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  • James Thurber on the Perfect Infinitive (to + have + past participle)
    "It is easy enough to say that a person should live in such a way as to avoid the perfect infinitive after the past conditional, but it is another matter to do it. The observance of the commonest amenities of life constantly leads us into that usage. Let us take a typical case. A gentleman and his wife, calling on friends, find them not at home. The gentleman decides to leave a note of regret couched in a few well-chosen words, and the first thing he knows he is involved in this: 'We would have liked to have found you in.' Reading it over, the gentleman is assailed by the suspicion that he has too many 'haves,' and that the whole business has somehow been put too far into the past. His first reaction is to remedy this by dating the note: '9 p.m. Wednesday, June 12, 1929.' This at once seems too formal, and with a sigh he starts in again on the sentence itself. That is where he makes a fatal mistake. The simplest way out, as always, is to seek some other method of expressing the thought. In this case the gentleman should simply dash off, 'Called. You were out. Sorry,' and go home to bed. What he does, however, is to lapse into a profound study of this particular grammatical situation, than which there is no more hazardous mental occupation. . . .

    "First the victim will change the sentence to: 'We would have liked to find you in.' Now as a matter of fact, this is correct (barring the use of 'would' instead of 'should'), but, alas, the gentleman does not realize it. Few people ever do realize it. This is because the present infinitive, 'to find,' seems to imply success. They therefore fall back on the perfect infinitive, 'to have found,' because it implies that the thing hoped for did not come to pass. They have fallen back on it so often that, after the ordinary past tenses, its use has come to be counted as idiomatic, even though it is incorrect. . . .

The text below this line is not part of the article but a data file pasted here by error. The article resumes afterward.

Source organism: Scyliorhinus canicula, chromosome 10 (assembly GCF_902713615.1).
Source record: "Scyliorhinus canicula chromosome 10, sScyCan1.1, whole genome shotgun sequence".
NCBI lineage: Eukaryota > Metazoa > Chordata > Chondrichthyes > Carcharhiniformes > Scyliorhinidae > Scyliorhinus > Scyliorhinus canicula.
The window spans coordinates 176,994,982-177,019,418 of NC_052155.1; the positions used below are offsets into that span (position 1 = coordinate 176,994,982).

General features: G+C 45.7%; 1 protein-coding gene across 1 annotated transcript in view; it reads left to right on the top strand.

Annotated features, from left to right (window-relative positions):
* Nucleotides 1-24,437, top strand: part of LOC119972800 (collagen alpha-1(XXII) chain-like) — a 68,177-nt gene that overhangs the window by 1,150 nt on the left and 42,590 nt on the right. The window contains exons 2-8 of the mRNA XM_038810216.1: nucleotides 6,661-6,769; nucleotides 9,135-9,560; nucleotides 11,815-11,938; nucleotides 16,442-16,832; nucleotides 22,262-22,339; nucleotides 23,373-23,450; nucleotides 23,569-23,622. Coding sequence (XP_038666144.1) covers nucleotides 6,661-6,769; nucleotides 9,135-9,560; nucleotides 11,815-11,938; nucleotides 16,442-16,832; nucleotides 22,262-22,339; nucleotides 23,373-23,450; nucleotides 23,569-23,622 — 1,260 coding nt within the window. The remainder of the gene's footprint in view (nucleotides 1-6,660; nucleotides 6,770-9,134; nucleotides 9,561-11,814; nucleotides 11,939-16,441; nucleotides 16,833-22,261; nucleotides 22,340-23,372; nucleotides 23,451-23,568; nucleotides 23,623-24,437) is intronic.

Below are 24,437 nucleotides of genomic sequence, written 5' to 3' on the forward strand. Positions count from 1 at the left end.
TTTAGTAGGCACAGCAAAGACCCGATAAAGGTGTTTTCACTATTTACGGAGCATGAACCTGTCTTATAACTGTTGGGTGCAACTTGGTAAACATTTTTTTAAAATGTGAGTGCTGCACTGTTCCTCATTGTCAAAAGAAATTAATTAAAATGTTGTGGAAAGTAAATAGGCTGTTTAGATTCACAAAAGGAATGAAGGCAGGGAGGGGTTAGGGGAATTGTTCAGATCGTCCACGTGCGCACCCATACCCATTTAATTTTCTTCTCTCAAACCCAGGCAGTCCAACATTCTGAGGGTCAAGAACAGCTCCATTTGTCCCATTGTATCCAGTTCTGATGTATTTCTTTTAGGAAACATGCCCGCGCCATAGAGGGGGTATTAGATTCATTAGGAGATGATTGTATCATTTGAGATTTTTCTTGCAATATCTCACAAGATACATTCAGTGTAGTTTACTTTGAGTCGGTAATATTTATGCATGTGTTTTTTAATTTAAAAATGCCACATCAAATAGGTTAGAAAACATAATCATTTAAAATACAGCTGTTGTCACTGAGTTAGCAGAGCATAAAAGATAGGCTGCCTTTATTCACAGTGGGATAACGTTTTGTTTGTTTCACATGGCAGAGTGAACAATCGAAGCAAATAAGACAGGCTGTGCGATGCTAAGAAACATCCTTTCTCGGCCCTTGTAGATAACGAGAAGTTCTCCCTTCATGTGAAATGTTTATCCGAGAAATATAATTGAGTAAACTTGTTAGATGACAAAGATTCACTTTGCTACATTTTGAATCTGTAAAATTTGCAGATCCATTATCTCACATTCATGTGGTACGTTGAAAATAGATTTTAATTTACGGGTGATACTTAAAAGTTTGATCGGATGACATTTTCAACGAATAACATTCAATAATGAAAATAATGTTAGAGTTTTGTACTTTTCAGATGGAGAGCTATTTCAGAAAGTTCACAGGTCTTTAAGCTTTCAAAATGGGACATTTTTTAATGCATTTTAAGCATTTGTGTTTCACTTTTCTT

"There is a simple rule about past conditionals which will prevent a lapse into that deep contemplation which is so often fatal. After 'would have liked,' 'would have hoped,' 'would have feared,' etc., use the present infinitive. The implication of non-fulfillment is inherent in the governing verb itself, that is, in the 'would have liked,' etc. You don't have to shade the infinitive to get a nice note of frustration. Let it alone. Dr. H. W. Fowler himself says: 'Sometimes a writer, dimly aware that "would have liked to have done" is wrong, is yet so fascinated by the perfect infinitive that he clings to that at all costs.' That's what it is--a fascination--like a cobra's for a bird. Avoid the perfect infinitive after the past conditional as you would a cobra."
    (James Thurber, "Our Own Modern English Usage: The Perfect Infinitive." The New Yorker, June 22, 1929)

    "Perfect infinitive [is the] traditional, but pointless, label for a sequence of to plus have plus the past participle of a verb. An example is to have met in I would like to have met Napoleon. The name is inappropriate, since such a sequence is neither an infinitive nor a grammatical unit of any kind."
    (R.L. Trask, Dictionary of English Grammar. Penguin, 2000)

 

Pronunciation: in-FIN-i-tiv

Also Known As: to-infinitival and bare infinitival